Whether you grew up in the 1970s, or just love the cool sounds of the decade, the Arundel Barn Playhouse has a show that will make you feel like dancing.

Rick Seeber’s “8-Track” pays homage to the ’70s with a two-act, eight-track “soundtrack” featuring more than 50 songs that span the decade. With legendary disc jockey Casey Kasem dying at age 82 this month, the playhouse couldn’t have chosen a more fitting time to stage the flashback show’s New England premiere.

Ashten Banister, Aili Venho, Brian DiRito and Roger Reed star in Arundel Barn’s fab production. Each represents a ’70s stereotype – the seeker, the feminist, the happy soul and the confident male. Although “8-Track” loosely follows the lives of the four unnamed friends, it isn’t so much a musical play as a groovy musical trip through the ’70s. The story is told completely through song, with the four performers acting out the lyrics as they sing and dance.

It’s a song-intense performance, divided into eight themed tracks: “Not Sold in Stores,” “Beginnings,” “War & Peace,” “The Party,” “The One-Day Stand,” “Road Trip,” “Disco” and “Dim All the Lights.” The song list is far from all-inclusive, but provides a mix that allows patrons to get their groove on.

With the exception of hard rock and punk, it samples the popular genres of the ’70s, including easy listening, pop, funk, soul, country and disco. There’s even a touch of rock thrown in, with the company performing an excerpt from Queen’s “Bohemian Rhapsody.”

The four performers, backed by a four-piece band, perform many of the songs as a beautifully harmonized quartet, but all are given the opportunity to showcase their individual talents. And they did Friday night.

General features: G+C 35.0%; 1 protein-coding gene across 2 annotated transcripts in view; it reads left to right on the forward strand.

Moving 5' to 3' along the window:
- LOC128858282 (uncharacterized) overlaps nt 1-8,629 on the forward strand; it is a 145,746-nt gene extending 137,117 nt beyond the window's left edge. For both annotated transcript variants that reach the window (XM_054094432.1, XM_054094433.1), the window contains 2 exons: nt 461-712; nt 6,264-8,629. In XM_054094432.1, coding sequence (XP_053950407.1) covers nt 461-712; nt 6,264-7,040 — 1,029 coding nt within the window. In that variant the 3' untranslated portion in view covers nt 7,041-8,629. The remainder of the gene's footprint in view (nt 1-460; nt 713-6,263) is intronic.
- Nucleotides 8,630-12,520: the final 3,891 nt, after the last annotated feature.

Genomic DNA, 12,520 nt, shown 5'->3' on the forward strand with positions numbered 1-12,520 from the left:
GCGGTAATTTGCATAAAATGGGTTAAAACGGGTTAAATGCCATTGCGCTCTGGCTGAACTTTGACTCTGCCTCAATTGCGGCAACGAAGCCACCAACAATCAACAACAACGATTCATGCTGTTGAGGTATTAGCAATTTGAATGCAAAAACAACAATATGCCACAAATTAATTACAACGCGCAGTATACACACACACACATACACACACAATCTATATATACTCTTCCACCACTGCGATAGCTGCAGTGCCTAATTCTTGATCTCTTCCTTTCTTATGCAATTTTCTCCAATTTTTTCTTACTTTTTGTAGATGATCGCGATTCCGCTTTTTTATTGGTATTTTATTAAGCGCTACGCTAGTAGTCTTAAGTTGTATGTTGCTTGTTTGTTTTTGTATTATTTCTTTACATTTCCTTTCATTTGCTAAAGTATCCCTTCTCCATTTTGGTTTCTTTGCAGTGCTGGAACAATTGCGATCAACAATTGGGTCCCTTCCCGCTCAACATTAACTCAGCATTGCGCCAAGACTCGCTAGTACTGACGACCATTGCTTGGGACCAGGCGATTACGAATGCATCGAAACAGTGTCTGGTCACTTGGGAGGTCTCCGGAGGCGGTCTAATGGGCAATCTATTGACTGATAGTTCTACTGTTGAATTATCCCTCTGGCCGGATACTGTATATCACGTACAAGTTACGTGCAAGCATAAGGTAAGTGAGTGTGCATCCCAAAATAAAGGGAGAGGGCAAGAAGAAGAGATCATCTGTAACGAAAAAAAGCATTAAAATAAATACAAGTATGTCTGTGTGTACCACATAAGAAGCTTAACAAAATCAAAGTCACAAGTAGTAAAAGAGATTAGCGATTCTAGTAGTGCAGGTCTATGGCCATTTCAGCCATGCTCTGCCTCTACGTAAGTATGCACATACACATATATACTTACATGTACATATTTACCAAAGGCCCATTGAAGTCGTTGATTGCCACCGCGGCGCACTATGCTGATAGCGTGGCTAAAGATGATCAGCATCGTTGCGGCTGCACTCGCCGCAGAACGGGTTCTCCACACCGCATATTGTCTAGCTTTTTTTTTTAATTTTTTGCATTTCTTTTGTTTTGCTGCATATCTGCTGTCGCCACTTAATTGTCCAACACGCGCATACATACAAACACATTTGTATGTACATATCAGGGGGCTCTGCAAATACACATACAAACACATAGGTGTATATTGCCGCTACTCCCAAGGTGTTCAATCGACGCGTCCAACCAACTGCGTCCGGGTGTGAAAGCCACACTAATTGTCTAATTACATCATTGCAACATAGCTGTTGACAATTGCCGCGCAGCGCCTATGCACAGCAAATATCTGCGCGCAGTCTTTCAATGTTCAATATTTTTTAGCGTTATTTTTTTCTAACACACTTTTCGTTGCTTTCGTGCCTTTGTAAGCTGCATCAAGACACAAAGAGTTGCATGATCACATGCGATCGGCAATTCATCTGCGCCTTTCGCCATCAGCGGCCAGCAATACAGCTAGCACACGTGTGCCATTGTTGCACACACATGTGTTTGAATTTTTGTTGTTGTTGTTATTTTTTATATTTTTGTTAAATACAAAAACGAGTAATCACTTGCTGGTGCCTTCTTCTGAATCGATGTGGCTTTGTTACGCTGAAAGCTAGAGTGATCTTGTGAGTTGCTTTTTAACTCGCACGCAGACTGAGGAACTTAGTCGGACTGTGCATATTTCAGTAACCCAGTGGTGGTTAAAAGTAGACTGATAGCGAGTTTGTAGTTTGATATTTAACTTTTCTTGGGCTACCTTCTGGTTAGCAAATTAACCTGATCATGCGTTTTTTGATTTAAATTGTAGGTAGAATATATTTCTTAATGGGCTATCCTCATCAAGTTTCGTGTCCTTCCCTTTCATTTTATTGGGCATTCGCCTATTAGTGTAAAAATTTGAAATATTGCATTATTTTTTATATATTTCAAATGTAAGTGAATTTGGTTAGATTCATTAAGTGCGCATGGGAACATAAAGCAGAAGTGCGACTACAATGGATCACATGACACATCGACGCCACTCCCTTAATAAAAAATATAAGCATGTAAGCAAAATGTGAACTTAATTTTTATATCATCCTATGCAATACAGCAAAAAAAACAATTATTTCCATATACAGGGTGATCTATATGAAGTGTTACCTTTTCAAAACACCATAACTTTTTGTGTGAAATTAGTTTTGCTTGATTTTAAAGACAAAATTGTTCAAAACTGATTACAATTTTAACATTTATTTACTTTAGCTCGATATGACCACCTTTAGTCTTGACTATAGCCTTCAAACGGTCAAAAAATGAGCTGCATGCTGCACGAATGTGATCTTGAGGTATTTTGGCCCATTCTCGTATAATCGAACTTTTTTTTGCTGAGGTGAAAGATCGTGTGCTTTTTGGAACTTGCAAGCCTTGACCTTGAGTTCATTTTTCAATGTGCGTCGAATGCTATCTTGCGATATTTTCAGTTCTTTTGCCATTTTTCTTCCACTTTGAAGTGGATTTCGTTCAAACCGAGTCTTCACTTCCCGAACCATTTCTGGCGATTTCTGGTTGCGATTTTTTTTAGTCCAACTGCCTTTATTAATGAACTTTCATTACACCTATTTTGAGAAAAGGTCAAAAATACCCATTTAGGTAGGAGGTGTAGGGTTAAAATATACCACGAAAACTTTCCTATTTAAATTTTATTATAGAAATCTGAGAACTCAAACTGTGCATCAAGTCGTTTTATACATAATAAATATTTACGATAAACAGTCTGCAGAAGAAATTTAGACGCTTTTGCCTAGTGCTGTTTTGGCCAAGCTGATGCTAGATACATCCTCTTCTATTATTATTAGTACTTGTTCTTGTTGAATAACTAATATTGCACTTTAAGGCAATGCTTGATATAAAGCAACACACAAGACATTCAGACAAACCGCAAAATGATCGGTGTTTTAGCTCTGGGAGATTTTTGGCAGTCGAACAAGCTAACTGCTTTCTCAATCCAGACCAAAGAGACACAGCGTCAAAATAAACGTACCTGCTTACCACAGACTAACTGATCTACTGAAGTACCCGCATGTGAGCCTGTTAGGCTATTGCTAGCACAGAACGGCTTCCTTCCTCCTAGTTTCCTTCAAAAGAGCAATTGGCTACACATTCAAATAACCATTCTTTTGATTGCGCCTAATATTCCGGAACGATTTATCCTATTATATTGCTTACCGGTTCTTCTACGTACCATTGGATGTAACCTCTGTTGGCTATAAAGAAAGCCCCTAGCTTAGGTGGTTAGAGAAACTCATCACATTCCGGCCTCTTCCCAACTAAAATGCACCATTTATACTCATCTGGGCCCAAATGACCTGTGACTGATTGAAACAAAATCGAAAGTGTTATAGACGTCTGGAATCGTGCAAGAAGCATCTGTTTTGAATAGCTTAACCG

Venho delivered a sassy rendition of Helen Reddy’s “I Am Woman” and Banister showed off her powerful pipes on Rose Royce’s soulful “Car Wash.” The guys also wowed, with Reed revealing the richness of his vocals on Barry Manilow’s version of “I Write the Songs” and DiRito belting out a high falsetto on the Bee Gees’ “Stayin’ Alive.”

Befitting the ’70s, “8-Track” also has a healthy dose of tongue-in-cheek performances woven into the musical mix. A medley of C.W. McCall’s “Convoy” and Paul Simon’s “Fifty Ways to Leave Your Lover” was just one of several that brought a smile Friday.

Adding to the fun, the performers cleverly brought back memories of how eight-track players changed tracks – often mid-song – dramatically switching from Ray Stevens’ “Everything is Beautiful” into Edwin Starr’s “War.”

“8-Track” is a good-vibe ’70s romp that not only has the music of the decade, but also the iconic visuals, including the flowered prints, mini-dresses, leisure suits, go-go boots, tie-dye shirts, protest signs, pet rocks and Rubik’s cubes. And with plenty of far-out dance moves, the show is a nifty way to reminisce about the ’70s. The Arundel Barn Playhouse’s cast is clearly having fun taking the audience on this blast from the past.

April Boyle is a freelance writer from Casco. She can be contacted at:

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